Tata Harrier review: A design that’s from the future

By: | Published: December 8, 2018 1:45 AM

Land Rover’s architecture, Fiat’s engine, and Tata Motors’ design—a design that’s from the future. That’s the Harrier in brief.

Harrier, by design, is not a traditional SUV.

It’s a shape from the future. It’s a shape that, a few years ago, not many would have thought that a Tata, or any Indian company, could have designed—car design, traditionally, is a specialty of the West. But the Harrier, by design, is not a traditional SUV.

What is the Harrier?
Some of you might remember the H5X concept vehicle displayed by Tata Motors at the Auto Expo earlier this year. That concept has now been developed into a midsize SUV, the Harrier. It is based on the Land Rover D8 platform, on which over 1 million SUVs have been sold globally. In India, the Harrier will primarily compete with Mahindra XUV500 and Jeep Compass. It’ll be launched early next year.

What defines its design?
From certain angles the Harrier does look like Land Rover Discovery or even Range Rover Evoque. Its ‘floating roof’, flared wheel arches, dual-tone bumpers, big tyres and ‘expressive’ design lines give it a unique SUV stance and an incredible road presence.

How is the cabin?
The cabin is so plush that you place it inside a Land Rover or a Volvo and it won’t look out of place. The oak-wood finish dashboard and the brown colour scheme is a treat to the eyes, and a lot of soft-touch material is used. It’s luxurious, yes, and it’s a lot practical, too. For example, there are rear AC vents (on the B-pillar), the driver’s seat can be adjusted in eight different ways, there’s a rear armrest with cup-holders, there’s a cooled storage box, there are spaces for keeping a tablet, a phone, an umbrella, a bottle, sunglass … you name a ‘necessary’ feature and it’s there.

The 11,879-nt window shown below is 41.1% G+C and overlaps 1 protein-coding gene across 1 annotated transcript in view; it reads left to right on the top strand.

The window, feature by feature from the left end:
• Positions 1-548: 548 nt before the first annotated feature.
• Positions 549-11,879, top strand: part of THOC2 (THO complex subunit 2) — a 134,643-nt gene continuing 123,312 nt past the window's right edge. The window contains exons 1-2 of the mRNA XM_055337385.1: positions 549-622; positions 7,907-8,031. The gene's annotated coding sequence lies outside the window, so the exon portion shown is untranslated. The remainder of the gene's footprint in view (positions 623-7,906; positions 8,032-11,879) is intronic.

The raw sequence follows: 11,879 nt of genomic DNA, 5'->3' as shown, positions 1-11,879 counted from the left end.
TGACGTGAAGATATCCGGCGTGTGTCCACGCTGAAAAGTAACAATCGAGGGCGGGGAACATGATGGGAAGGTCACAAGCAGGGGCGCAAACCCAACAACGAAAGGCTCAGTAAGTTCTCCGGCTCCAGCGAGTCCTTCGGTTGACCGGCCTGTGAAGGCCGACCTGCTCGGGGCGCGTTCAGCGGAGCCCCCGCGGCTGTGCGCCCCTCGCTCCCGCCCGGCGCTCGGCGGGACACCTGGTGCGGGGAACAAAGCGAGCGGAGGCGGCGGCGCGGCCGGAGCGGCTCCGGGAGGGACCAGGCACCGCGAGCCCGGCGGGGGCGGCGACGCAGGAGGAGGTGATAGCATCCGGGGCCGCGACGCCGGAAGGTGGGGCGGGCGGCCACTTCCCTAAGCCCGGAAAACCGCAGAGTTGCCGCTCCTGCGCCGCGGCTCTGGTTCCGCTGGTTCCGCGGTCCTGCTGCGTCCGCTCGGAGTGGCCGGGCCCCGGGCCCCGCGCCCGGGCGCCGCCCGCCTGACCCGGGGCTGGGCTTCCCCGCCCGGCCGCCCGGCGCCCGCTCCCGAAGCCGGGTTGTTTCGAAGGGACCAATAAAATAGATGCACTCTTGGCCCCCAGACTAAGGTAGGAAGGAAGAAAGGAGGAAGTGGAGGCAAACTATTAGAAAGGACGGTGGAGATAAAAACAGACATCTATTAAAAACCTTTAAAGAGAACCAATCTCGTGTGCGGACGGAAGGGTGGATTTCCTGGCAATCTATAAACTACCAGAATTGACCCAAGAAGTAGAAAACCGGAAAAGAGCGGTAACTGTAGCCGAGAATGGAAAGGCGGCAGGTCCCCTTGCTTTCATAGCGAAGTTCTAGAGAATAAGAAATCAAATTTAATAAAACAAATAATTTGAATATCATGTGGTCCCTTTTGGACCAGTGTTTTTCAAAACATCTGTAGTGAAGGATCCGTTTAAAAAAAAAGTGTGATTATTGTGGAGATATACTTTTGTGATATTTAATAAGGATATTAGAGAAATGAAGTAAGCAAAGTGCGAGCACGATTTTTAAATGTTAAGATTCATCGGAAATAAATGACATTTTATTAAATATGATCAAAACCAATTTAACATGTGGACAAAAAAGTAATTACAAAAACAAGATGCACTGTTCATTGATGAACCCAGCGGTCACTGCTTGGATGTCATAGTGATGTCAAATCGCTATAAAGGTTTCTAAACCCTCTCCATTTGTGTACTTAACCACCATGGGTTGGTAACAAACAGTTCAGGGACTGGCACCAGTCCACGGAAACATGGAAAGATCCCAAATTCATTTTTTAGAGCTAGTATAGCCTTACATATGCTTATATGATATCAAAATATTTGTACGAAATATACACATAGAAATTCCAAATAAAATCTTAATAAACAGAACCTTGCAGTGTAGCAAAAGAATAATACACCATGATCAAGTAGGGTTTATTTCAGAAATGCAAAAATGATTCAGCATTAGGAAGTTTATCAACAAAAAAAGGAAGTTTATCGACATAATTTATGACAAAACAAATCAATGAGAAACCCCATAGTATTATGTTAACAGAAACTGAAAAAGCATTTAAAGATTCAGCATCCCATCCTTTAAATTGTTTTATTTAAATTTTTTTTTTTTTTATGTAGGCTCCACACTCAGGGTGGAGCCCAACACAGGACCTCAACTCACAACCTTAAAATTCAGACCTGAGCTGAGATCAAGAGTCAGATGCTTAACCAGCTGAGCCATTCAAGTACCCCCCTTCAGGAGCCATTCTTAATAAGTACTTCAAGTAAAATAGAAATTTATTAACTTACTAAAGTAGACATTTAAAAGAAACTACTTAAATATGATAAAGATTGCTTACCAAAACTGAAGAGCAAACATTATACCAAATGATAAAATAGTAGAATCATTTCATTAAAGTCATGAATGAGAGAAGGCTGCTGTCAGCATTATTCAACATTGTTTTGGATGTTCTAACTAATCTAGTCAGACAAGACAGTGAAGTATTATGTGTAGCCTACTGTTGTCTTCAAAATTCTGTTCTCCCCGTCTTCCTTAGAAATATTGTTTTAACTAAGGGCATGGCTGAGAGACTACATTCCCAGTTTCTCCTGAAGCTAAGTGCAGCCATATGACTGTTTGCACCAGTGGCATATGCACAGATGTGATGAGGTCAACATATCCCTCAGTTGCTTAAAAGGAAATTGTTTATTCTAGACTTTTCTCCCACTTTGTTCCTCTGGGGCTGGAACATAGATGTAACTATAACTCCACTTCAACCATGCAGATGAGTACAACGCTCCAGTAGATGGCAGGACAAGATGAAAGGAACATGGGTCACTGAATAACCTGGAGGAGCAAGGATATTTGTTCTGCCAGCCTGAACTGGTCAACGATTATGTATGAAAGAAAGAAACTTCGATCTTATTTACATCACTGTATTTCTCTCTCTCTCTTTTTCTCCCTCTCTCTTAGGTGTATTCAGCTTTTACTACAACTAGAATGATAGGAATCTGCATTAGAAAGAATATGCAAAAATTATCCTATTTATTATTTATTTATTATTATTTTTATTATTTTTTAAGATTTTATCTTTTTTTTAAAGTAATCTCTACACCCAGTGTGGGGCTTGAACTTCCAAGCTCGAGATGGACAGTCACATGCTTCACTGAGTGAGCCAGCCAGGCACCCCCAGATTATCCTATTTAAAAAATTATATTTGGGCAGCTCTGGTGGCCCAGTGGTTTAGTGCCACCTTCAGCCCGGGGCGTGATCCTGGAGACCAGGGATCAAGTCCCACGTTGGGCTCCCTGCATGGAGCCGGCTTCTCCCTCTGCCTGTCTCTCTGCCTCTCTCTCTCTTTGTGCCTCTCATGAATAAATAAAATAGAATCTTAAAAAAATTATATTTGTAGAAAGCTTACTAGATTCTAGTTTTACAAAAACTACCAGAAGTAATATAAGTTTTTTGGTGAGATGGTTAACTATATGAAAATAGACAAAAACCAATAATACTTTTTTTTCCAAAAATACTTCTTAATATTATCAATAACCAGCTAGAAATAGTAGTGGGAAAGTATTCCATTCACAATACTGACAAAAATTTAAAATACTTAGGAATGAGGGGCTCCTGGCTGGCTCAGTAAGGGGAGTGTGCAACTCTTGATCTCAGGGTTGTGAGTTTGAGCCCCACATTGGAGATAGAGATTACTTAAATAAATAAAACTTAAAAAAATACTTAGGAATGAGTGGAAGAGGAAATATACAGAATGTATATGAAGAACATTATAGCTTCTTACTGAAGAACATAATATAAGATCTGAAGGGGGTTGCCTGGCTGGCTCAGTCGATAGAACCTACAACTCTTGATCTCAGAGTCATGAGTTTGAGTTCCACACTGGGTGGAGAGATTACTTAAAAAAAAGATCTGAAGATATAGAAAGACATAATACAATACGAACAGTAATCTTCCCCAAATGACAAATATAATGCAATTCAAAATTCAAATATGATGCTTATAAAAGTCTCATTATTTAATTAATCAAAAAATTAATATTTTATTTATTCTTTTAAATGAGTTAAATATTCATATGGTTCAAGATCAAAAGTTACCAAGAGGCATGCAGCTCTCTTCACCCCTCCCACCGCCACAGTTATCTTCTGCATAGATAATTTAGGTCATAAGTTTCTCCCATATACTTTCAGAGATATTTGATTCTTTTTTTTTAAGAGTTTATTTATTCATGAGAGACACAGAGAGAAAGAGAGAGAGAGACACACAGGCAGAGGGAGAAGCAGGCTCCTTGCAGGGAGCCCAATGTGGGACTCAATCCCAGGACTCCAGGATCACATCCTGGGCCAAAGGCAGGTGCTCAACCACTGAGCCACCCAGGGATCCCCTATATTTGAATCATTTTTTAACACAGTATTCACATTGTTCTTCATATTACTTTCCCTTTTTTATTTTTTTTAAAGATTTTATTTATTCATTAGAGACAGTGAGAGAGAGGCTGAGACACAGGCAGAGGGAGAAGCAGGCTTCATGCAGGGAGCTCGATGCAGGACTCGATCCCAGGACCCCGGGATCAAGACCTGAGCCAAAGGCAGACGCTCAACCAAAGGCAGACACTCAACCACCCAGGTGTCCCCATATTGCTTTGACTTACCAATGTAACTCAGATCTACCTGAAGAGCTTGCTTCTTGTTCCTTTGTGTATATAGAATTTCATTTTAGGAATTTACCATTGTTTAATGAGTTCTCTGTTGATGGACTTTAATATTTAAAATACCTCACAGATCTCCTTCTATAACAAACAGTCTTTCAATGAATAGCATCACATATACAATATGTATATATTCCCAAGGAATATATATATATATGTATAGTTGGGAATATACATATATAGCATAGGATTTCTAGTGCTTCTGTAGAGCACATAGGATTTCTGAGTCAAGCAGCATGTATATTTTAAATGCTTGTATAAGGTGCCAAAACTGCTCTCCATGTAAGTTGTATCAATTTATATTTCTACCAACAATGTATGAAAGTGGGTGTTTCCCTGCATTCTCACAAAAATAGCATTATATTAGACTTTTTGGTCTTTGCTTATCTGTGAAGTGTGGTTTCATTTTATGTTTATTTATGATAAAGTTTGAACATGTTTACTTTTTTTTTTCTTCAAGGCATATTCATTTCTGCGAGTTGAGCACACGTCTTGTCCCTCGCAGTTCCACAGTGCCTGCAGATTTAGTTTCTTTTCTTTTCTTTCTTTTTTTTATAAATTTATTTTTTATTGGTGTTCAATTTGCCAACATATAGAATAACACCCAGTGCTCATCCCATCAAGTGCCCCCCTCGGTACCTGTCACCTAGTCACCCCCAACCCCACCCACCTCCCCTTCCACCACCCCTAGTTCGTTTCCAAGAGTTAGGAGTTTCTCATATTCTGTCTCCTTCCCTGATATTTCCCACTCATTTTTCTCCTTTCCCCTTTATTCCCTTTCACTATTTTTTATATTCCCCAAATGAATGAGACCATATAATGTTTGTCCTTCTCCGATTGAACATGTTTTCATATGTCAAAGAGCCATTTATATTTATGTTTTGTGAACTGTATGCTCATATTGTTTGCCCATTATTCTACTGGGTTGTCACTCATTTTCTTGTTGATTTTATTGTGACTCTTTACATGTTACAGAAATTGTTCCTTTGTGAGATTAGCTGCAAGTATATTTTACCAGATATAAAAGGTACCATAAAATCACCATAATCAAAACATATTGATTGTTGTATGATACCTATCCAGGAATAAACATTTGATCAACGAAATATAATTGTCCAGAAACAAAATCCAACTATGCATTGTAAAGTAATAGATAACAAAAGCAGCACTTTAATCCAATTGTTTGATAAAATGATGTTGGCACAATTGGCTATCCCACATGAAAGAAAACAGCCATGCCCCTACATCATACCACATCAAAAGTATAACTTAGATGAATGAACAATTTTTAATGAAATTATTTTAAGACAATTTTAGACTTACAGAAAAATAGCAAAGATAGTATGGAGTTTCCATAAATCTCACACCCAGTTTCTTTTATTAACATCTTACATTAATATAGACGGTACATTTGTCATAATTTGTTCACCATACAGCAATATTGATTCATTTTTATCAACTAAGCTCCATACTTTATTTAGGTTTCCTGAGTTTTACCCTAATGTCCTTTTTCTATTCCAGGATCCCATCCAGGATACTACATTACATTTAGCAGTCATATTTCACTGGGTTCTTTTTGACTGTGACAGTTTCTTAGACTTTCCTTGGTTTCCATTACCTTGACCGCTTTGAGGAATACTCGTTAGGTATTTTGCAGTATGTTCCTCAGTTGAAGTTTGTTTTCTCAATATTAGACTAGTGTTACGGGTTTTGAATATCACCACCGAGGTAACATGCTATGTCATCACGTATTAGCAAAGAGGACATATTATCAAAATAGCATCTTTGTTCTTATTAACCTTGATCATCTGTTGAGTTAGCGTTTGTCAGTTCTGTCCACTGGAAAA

Which engines power it?
To begin with, the Harrier will be available only in diesel: the Kryotec 2.0-litre engine sourced from Fiat, mated to a 6-speed manual transmission (an automatic might come at a later stage). It develops 138bhp of power and 350Nm of torque. We don’t yet have fuel-efficiency figures, but during our 300-km drive across Rajasthan it delivered about 16kpl.

How does it drive?
The NVH levels are low and minimal diesel clatter enters the cabin. There are three driving modes—Eco, City and Sport (in Eco mode the focus is on fuel-efficiency, while in Sport mode the focus is on acceleration). But I am not really a fan of these driving modes—a modern car should be smart enough to choose driving modes on its own. For instance, if I am driving with a soft foot, the car should automatically run in Eco mode, and if I fully press the accelerator, the car should go into Sport mode.

Why do I need to manually choose a mode and distract myself?
But for tough terrains, the Harrier gets three extra modes—Normal, Rough and Wet. These are a revelation, and there is a noticeable difference in the way it drives in these modes.
However, despite all these technologies and options, the overall ride and handling doesn’t really stand out. It’s, at best, average—in more or less the same league as that of its competitors. On the positive side, the steering feel is very good and there’s cruise control for you to drive all day long comfortably on good roads. But on bad roads, the ride turns hard, harsh and bumpy.

How much should it be priced?
For the Harrier to make a mark for itself in the market, it has to be affordable for a lot of buyers. That means attracting those who would’ve otherwise chosen the XUV500 (starting price of Rs 12.57 lakh in Delhi) or even Hyundai Creta (the diesel variant starts at Rs 10 lakh), and that means a starting price of Rs 12-13 lakh (ex-showroom) for the Harrier. At such prices, it’ll be a steal. At prices any higher, the competitors—who have products that have established a trust in the market—might steal the show.
(For this review, we drove the top-end variant of the Harrier, so some of the features described might not find way into all the variants.)

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